From Donating Cans to Growing your Own

News and comment from around NYC on food access after Sandy:

In “Soup, Charity and the American Way,” the New York Times comments on Governor Mitt Romney’s characterization of donation of goods, clothing, and other items as “the American way.” While generosity in response to crisis has been shown time and again to be the American way, the Times is right to point out that donations of material goods are not the most effective form of giving – relief agencies from the international Red Cross to a church basement soup kitchen can make more effective use of financial donations than cans of food. Food pantries can stretch every dollar donated to purchase anywhere from $4 to $9 worth of food, and organizations dealing with crisis on the ground can best gauge where their resources should be spent.

Additionally, while disaster relief is critical in times of crisis, as an approach to the ongoing crisis of hunger and poverty, WhyHunger aims to move beyond the idea of donation-based charity to a model of empowered communities helping themselves. In “New York’s Urban Farms Weather Hurricane Sandy’s Winds But Not Her Waters,” the New York Observer reported this morning on Sandy’s impacts on some of Brooklyn’s urban farms. These great organizations, including BK Farmyards and longtime WhyHunger partner East New York Farms!, increase community-based food access and build real food sovereignty, helping people take control of their own lives and move away from charity. We’re pleased to hear that though these farms suffered some damage, it was not extensive.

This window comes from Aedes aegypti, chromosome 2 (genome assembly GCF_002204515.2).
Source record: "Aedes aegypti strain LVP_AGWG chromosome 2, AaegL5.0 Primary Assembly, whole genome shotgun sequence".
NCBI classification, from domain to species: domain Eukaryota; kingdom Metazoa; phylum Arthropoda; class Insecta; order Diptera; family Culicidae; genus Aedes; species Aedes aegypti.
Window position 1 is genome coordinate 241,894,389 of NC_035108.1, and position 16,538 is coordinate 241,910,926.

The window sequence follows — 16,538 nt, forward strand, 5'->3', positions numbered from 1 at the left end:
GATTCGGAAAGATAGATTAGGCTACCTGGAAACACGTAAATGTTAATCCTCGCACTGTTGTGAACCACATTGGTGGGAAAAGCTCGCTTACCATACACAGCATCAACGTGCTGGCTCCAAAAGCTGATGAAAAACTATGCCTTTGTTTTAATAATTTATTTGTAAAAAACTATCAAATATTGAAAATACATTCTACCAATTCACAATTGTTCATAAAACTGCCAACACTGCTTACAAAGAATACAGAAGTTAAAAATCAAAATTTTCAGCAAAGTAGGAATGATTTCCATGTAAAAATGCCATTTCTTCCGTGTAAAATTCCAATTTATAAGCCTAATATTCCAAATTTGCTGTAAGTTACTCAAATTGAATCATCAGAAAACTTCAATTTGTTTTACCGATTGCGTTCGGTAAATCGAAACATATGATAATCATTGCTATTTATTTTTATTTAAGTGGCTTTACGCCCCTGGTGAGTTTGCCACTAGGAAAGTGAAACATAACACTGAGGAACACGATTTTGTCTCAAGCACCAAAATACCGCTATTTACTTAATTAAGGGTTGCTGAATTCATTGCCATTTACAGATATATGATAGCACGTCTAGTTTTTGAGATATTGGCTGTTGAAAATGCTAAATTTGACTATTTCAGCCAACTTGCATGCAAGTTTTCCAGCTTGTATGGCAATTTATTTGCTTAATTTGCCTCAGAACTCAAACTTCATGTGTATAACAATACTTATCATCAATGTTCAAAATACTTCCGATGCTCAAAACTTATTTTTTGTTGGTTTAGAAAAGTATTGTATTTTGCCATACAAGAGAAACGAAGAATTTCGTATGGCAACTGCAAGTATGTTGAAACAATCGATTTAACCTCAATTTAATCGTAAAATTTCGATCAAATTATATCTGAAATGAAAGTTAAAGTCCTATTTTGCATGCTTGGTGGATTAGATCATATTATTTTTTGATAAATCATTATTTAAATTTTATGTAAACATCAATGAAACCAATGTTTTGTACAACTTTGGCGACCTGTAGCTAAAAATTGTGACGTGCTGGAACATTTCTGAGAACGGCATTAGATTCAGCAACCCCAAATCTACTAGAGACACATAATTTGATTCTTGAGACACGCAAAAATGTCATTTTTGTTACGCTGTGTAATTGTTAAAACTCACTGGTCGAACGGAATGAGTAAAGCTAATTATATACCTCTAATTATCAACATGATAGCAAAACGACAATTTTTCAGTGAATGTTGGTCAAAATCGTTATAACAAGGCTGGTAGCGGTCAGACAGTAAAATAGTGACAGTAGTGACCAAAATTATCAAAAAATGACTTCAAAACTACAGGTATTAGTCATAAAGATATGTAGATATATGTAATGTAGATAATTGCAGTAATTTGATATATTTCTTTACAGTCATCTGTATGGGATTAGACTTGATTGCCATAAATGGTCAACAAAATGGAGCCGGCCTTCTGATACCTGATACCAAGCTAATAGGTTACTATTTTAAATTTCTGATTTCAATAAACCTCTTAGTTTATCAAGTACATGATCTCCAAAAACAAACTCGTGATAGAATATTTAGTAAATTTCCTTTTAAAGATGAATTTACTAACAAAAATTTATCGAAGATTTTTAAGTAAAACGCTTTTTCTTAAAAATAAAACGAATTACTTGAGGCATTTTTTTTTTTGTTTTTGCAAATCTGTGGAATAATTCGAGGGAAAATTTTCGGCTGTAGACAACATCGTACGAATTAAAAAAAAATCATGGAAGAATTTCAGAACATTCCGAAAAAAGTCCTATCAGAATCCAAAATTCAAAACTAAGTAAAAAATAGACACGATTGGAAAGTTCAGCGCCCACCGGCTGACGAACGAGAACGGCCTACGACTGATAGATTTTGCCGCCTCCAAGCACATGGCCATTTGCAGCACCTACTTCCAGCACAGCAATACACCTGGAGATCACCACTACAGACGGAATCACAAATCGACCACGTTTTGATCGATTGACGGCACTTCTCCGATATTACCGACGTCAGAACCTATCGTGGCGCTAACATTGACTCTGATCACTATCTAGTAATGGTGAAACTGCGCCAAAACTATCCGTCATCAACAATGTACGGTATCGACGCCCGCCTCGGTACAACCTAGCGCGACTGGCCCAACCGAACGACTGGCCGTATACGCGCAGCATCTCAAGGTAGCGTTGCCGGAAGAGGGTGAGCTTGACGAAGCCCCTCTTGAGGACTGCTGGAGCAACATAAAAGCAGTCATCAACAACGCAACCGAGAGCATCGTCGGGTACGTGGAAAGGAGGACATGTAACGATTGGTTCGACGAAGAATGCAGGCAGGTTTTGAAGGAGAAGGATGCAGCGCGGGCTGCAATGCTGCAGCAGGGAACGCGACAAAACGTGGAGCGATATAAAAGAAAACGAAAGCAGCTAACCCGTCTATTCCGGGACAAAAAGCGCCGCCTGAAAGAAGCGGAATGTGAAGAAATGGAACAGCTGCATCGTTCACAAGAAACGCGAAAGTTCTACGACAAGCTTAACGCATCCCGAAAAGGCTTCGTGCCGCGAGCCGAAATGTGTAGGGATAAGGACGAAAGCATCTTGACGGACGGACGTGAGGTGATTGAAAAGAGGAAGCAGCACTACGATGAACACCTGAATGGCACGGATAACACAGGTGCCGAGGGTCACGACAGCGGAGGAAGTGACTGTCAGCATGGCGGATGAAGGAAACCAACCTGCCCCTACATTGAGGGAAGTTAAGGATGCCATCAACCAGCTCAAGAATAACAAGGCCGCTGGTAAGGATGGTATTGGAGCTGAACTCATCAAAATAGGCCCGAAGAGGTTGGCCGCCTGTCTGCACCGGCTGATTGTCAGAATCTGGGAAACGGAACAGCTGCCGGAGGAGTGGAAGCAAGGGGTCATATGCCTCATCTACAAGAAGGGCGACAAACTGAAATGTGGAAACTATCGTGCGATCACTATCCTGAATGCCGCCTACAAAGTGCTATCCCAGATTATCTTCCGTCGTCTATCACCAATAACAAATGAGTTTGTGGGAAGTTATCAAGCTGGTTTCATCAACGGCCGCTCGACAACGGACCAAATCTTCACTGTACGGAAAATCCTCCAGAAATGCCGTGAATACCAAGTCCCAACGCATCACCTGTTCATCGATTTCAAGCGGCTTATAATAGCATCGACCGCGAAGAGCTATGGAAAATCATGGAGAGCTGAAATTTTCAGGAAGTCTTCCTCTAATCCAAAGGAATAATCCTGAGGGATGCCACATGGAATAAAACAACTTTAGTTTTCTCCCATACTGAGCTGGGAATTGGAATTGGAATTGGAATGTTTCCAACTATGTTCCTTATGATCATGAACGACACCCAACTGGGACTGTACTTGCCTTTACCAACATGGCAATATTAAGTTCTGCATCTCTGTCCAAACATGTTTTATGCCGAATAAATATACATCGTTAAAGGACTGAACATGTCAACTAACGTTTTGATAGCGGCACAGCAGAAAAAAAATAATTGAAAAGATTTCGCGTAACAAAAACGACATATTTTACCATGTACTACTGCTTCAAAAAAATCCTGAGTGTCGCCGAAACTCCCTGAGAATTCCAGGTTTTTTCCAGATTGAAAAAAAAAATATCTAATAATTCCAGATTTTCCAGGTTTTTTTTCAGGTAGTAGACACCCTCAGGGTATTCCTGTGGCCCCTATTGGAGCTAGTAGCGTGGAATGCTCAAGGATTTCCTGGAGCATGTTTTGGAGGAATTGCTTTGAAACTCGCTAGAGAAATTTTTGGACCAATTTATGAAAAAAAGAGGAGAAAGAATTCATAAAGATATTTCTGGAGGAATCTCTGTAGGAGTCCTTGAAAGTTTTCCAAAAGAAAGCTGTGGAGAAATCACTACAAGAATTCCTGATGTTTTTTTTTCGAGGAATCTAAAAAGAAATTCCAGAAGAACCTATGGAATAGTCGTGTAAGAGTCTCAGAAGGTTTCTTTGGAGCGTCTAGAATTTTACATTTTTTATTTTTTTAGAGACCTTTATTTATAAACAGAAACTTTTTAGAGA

As a final note, however, two of our other partners in Brooklyn were badly affected by the storm and its aftermath: Added Value Community Farm in Red Hook was very badly flooded, and 2011 Harry Chapin Self-Reliance Award winner Neighbors Together, a food pantry, soup kitchen, and grassroots community organizing force in Bed-Stuy lost power in its fridge and freezer and subsequently lost all of the meat, dairy, and produce for its soup kitchen. Please consider making a donation to support these important organizations in their recovery at Added Value and Neighbors Together.

For other ways to help in Sandy recovery efforts, visit the Red Cross.

Siena Chrisman